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As bills pile up, churches step in

Some houses of God are helping to pay overdue mortgages, not just a light bill.

By WAVENEY ANN MOORE, Times Staff Writer
Published August 19, 2007


In recent months, some area pastors have noticed a disturbing trend: Seemingly financially stable church members have been turning to them for assistance, not simply to put food on the table or pay the electric bill, but to keep a roof over their heads.

"Just the economy, the high cost of insurance, property taxes, gasoline prices, people are just falling short," said the Rev. Louis Murphy of Mount Zion Progressive Missionary Baptist Church.

"We've had to bail out numerous people, and many times, when they come to us, it's the absolute last resort, and then when they come, they are two, three months behind," he said, adding that people are embarrassed to ask for help.

Older congregants are particularly affected, said the Rev. Gustave Victor, a St. Petersburg pastor whose ministry takes him to the Wachula Church of God in Hardee County.

"I have some 75- and 80-year-olds talking about going back to work," Victor said.

Pastor Carlos Senior of New Hope Missionary Baptist Church says some members of his congregation who have given faithfully to the church's charitable fund now find themselves needing its help.

"It's like your nurses and your teachers, folks that are professional," Senior said.

Eric and Tonya Lucas are examples. A little more than a year ago, they bought their $479,000, five-bedroom dream home on the edge of Lakewood Estates with no money down. In June, he fell ill. Now the parents of four face foreclosure, have bad credit and are worried about finding a new place to live.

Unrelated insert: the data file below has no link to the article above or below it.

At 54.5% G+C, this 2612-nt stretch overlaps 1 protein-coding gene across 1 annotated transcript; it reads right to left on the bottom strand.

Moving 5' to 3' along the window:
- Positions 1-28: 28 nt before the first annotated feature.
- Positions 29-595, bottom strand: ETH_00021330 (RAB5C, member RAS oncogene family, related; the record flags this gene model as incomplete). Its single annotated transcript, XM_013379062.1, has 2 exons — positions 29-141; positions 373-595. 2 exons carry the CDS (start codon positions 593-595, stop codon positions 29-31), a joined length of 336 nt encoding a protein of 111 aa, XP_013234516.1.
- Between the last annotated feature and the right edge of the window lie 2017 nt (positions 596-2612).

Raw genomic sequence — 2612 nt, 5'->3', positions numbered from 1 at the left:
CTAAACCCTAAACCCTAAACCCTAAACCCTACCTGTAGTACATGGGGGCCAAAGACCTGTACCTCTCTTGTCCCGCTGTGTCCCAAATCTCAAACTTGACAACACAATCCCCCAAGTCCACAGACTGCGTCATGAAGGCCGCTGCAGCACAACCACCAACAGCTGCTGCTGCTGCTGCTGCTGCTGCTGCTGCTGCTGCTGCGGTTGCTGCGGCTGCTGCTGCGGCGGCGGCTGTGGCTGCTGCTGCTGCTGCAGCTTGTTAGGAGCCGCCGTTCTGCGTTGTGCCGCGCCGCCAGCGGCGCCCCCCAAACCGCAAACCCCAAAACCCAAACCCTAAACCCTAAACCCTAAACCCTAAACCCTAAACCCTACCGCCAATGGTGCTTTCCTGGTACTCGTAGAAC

Eric Lucas, 35, was making $2,700 a week as a self-employed health care provider when he and his wife decided to buy their home. The day before Father's Day, he had a seizure and doctors discovered a cyst in his brain. Surgery to remove it was performed a few weeks later.

"During this time, I'm falling behind on my bills. I started getting collection calls," said Eric Lucas, who last week was back in the hospital with an infection and facing the prospect of additional surgery.

The couple, whose monthly mortgage payment is $3,400, said social service agencies refused to help because of their recent income.

Others stepped in to help the couple, who have a 1-year-old daughter together and three other children from her previous marriage and his previous relationship.

Eric Lucas' mother borrowed from her 401k to help them keep up with their electric, cable, cell phone and car payments and his child support. Their church, New Hope Missionary Baptist, collected about $1,200. Individual members dropped by with diapers, milk and other supplies.

"We basically know that we're going to have to go through the foreclosure," said Eric Lucas. "It basically means starting all over again. ... This type of situation really humbles you."

Sheila Lopez, chief operating officer at Catholic Charities, said the organization is seeing more people with similar troubles.

One who stands out is the 67-year-old woman who recently sought help to save her home. Lopez said the woman was behind in her mortgage by about $10,000. The agency succeeded in renegotiating her loan and is trying to raise the $3,000 the woman now owes, Lopez said.

Like other organizations, Catholic Charities works with limited funding. Mount Zion Progressive Missionary Baptist and New Hope Missionary Baptist have funds set aside for those in need.

"Most times, it's normally for people whose lights are off or need food, or someone who just got laid off from their job," said Murphy, Mount Zion's pastor.

"We've stopped several foreclosures. I don't know how much of that we can do."

Murphy's church also is offering biblically centered classes on how to manage money. The 12-week program, led by lay people, is based on a course offered internationally by Crown Financial Ministries in Gainesville, Ga.

"We also on occasion bring in lending institutions, mortgage brokers, insurance folk," Murphy said. "But even with all of that, when people have limited income and expenses are constantly on the rise, it makes it difficult to keep their finances in balance."

Waveney Ann Moore can be reached at (727) 892-2283 or moore@sptimes.com.

If you go

Money management

Crown Financial Ministries classes, Mount Zion Progressive Missionary Baptist Church, 955 20th St. S, St. Petersburg. Study materials cost $55 for couples and $50 for individuals. Call (727) 894-4311 or go to www.mzprogressive.org.